Send Relief meal packing and ministry centers, part of the solution

By Josie Bingham

MISSOURI—Poverty and food insecurity walk hand in hand among various regions in the United States. But surely no one in the United States today is as poor or hungry as a person in a third-world country, right?

Yet according to the World Bank, 769 million people live on less than $1.90 a day which is equivalent to living off of $4 a day in richer countries like the United States. There are 5.3 million Americans who are poor by World Bank global standards, and several million people in the Mississippi Delta and much of Appalachia are actually living off of $2 a day.

Because of poverty in these areas, life expectancy is lower than in Bangladesh and Vietnam.

But Send Relief, with partnership from the North American Mission Board and Southern Baptist churches and volunteers around America, decided there was something they could do to push back poverty in these regions and more. Knowing the food poverty epidemic that plagues Missouri, Send Relief decided to be the part of the solution and launched their food packing events, with the first one aimed to produce one million meals for families in the St. Louis area.

“The greatest impact we can have is to help people in need of food,” said Sam Rowley, a St. Louis city business leader. “When we found out 930,000 Missourians are going to bed hungry or drastically rationing their meals, we knew we had to do something.”

Send Relief was able to partner with Sam Rowley and pastor of LifePointe Church, Rick Biesiadecki, and support them as they packed and distributed meals to thousands of Americans who were worried where their next meal would come from. The group rallied 5,000 volunteers who packed over half a million meals.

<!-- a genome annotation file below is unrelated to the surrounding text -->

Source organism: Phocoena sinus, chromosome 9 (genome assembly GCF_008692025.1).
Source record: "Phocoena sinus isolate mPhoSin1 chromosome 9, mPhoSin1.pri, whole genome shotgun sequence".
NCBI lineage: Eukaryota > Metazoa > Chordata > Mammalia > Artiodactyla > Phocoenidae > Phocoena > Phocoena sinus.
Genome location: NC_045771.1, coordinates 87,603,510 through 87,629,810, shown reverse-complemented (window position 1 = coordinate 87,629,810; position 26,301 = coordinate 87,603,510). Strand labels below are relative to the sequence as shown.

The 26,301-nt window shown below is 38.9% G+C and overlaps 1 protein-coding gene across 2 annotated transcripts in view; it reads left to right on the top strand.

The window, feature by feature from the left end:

Soon, around 660,000 meals of non-perishable products like macaroni and cheese, apple cinnamon oatmeal and beans and rice would replace worry and provide nutrition to those across the community.

“As believers, we are called to care for the poor and for the hungry,” said president of Send Relief, David Melber. “When believers reach out to their communities and get their communities involved, there’s opportunity for gospel conversations and outreach while meeting physical needs. Send Relief is all about sending help and sending hope. Meal packing is one terrific way that happens.”

Since then, Send Relief plans to host their own meal packing event April 28 at the Send Relief Appalachia Ministry Center in Ashland, Kentucky. The center is entering the final phases of  construction and will serve as a large warehouse functioning as a distribution center for food and other supplies.

“Send Relief’s Appalachia Ministry Center will serve as a central point to quickly respond to distressed communities in Kentucky, West Virginia and Ohio,” Melber said. “It’s easily accessible from the interstate, and we feel great about that location.”

“The twofold purpose of the ministry center is to engage the community and equip the church,” said Greg Teffertiller, Send Relief marketing director. “Every community is a little different. There’s no one-size-fits-all model of ministry. But the reason we established the ministry center in Ashland was to continue a ministry to that region that already existed and to enhance it. We want to invite people into that context and learn how to serve more effectively in their own communities.”

Josie Rabbitt Bingham writes for the North American Mission Board and Send Relief.

Published March 19, 2018